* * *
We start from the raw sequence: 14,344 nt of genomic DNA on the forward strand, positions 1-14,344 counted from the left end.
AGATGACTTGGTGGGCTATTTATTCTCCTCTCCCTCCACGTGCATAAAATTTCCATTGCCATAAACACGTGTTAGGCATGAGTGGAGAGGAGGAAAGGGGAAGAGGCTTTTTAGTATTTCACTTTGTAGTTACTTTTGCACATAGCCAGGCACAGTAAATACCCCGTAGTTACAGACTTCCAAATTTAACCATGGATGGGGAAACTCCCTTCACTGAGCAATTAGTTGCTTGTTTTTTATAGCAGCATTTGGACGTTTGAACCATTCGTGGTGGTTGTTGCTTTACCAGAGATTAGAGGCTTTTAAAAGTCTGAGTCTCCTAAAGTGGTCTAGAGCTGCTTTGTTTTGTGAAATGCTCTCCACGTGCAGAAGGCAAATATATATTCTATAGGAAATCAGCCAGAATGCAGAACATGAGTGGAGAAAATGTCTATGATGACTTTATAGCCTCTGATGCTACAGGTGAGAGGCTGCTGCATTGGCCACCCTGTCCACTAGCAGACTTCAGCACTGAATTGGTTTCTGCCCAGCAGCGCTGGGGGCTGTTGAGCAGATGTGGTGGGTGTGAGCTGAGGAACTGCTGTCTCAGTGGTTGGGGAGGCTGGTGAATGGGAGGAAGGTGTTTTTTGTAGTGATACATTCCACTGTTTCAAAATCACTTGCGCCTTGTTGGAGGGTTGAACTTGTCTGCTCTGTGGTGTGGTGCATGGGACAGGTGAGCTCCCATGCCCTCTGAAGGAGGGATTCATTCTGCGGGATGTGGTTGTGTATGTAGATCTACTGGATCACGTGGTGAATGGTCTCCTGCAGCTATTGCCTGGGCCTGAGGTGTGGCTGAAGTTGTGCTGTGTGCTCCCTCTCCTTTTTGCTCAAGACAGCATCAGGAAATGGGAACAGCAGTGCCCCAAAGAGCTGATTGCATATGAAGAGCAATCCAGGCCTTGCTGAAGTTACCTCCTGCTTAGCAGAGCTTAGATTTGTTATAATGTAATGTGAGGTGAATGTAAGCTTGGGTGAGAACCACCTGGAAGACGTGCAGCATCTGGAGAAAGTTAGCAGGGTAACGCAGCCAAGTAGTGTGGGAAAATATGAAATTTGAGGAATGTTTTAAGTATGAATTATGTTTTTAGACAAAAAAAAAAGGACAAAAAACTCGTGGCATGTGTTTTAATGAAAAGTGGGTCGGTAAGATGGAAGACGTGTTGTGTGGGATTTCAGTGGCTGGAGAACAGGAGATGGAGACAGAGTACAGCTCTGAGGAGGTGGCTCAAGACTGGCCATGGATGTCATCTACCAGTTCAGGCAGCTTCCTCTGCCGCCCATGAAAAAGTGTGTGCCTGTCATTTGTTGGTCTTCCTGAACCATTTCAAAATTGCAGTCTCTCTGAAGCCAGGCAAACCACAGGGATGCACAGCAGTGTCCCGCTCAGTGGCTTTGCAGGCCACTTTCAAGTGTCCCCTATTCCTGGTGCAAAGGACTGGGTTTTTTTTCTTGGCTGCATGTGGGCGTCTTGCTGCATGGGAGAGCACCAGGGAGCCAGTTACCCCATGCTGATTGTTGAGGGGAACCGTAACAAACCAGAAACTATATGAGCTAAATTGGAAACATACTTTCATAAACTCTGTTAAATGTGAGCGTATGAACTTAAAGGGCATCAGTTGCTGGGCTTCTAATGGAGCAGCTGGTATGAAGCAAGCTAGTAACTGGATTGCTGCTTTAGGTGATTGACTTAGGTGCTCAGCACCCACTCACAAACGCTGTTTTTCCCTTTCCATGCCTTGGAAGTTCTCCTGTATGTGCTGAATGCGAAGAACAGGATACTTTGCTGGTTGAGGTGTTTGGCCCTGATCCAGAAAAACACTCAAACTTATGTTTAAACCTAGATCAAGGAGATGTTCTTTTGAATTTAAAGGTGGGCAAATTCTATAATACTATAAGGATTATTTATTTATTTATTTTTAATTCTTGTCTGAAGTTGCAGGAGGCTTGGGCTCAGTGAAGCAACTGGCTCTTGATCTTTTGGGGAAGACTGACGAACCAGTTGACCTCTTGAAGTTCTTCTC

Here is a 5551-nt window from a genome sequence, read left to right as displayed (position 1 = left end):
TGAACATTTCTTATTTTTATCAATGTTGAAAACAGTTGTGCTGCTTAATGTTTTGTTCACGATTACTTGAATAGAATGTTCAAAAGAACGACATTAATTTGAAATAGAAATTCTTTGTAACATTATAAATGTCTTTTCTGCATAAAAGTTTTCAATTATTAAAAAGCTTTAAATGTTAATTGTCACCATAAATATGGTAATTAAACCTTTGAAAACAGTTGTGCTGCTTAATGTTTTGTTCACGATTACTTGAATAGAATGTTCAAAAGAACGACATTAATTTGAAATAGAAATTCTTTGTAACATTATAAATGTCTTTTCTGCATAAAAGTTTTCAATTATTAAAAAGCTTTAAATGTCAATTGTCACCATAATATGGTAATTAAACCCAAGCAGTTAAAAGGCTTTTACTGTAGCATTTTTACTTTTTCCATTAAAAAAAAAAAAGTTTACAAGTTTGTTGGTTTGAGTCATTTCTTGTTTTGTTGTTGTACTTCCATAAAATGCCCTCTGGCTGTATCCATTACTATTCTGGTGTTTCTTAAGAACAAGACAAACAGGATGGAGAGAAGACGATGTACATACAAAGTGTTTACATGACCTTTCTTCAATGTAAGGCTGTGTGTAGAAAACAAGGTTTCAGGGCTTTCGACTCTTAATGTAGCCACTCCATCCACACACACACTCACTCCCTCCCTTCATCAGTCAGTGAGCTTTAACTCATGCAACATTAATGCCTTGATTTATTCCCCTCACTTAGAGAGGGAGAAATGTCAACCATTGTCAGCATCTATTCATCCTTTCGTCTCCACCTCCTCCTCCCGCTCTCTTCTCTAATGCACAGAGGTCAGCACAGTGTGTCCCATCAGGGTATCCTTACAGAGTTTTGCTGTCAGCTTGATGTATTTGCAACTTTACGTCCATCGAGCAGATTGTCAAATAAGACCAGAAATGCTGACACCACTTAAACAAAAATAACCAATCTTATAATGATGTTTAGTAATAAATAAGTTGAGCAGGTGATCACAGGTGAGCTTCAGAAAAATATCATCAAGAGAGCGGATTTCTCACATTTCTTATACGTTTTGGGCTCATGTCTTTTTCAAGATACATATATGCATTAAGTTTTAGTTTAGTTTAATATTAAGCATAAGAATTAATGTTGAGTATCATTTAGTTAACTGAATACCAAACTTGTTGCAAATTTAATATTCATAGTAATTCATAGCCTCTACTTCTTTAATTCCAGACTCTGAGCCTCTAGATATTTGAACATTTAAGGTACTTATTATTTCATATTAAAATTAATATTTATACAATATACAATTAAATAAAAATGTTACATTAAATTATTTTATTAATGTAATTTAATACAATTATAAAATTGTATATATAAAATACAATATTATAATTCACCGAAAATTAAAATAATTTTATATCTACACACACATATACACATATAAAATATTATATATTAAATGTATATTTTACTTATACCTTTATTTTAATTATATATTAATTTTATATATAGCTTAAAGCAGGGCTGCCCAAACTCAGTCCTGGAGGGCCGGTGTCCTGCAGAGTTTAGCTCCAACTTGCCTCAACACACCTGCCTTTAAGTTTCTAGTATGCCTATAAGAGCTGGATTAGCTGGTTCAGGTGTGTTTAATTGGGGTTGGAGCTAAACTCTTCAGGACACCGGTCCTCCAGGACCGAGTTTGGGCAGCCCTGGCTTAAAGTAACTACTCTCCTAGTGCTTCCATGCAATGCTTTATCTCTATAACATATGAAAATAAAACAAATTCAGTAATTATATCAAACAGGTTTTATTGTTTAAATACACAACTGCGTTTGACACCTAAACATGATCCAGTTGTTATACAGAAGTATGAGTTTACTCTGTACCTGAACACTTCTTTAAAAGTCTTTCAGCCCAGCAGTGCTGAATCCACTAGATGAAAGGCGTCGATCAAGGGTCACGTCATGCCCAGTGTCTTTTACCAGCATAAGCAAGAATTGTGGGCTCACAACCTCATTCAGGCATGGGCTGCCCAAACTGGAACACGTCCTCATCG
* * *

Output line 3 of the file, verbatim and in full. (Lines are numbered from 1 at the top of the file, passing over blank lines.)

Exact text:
Here is a 5551-nt window from a genome sequence, read left to right as displayed (position 1 = left end):